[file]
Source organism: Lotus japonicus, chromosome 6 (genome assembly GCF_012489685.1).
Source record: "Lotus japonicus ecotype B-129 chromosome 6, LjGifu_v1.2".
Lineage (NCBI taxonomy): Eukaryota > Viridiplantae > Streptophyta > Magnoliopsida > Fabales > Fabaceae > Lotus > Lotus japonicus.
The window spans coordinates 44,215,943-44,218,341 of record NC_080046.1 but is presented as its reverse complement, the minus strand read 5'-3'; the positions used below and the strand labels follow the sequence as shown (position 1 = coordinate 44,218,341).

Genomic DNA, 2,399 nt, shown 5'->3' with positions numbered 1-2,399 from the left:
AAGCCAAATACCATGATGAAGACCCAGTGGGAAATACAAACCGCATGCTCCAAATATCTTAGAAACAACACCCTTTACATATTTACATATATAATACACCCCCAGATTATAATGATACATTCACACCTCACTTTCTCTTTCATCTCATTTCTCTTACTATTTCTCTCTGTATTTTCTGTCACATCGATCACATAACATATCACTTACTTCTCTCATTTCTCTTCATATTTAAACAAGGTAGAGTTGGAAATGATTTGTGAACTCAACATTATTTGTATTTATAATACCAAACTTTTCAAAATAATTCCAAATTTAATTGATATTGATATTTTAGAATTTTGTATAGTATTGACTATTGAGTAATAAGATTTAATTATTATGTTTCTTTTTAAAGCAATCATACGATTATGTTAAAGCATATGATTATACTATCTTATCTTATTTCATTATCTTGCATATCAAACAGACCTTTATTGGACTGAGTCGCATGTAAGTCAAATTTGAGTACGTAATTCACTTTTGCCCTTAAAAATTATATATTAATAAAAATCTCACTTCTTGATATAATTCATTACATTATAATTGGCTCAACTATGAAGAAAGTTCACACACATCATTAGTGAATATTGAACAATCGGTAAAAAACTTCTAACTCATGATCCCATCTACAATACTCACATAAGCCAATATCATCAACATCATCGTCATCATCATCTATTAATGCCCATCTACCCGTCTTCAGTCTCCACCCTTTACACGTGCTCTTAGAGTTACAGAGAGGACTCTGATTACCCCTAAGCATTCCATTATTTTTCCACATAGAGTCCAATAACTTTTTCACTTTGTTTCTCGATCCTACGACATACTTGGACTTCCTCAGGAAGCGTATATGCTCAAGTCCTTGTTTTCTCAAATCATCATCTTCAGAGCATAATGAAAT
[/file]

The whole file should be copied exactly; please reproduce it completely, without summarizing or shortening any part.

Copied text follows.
Source organism: Lotus japonicus, chromosome 6 (genome assembly GCF_012489685.1).
Source record: "Lotus japonicus ecotype B-129 chromosome 6, LjGifu_v1.2".
Lineage (NCBI taxonomy): Eukaryota > Viridiplantae > Streptophyta > Magnoliopsida > Fabales > Fabaceae > Lotus > Lotus japonicus.
The window spans coordinates 44,215,943-44,218,341 of record NC_080046.1 but is presented as its reverse complement, the minus strand read 5'-3'; the positions used below and the strand labels follow the sequence as shown (position 1 = coordinate 44,218,341).

Genomic DNA, 2,399 nt, shown 5'->3' with positions numbered 1-2,399 from the left:
AAGCCAAATACCATGATGAAGACCCAGTGGGAAATACAAACCGCATGCTCCAAATATCTTAGAAACAACACCCTTTACATATTTACATATATAATACACCCCCAGATTATAATGATACATTCACACCTCACTTTCTCTTTCATCTCATTTCTCTTACTATTTCTCTCTGTATTTTCTGTCACATCGATCACATAACATATCACTTACTTCTCTCATTTCTCTTCATATTTAAACAAGGTAGAGTTGGAAATGATTTGTGAACTCAACATTATTTGTATTTATAATACCAAACTTTTCAAAATAATTCCAAATTTAATTGATATTGATATTTTAGAATTTTGTATAGTATTGACTATTGAGTAATAAGATTTAATTATTATGTTTCTTTTTAAAGCAATCATACGATTATGTTAAAGCATATGATTATACTATCTTATCTTATTTCATTATCTTGCATATCAAACAGACCTTTATTGGACTGAGTCGCATGTAAGTCAAATTTGAGTACGTAATTCACTTTTGCCCTTAAAAATTATATATTAATAAAAATCTCACTTCTTGATATAATTCATTACATTATAATTGGCTCAACTATGAAGAAAGTTCACACACATCATTAGTGAATATTGAACAATCGGTAAAAAACTTCTAACTCATGATCCCATCTACAATACTCACATAAGCCAATATCATCAACATCATCGTCATCATCATCTATTAATGCCCATCTACCCGTCTTCAGTCTCCACCCTTTACACGTGCTCTTAGAGTTACAGAGAGGACTCTGATTACCCCTAAGCATTCCATTATTTTTCCACATAGAGTCCAATAACTTTTTCACTTTGTTTCTCGATCCTACGACATACTTGGACTTCCTCAGGAAGCGTATATGCTCAAGTCCTTGTTTTCTCAAATCATCATCTTCAGAGCATAATGAAAT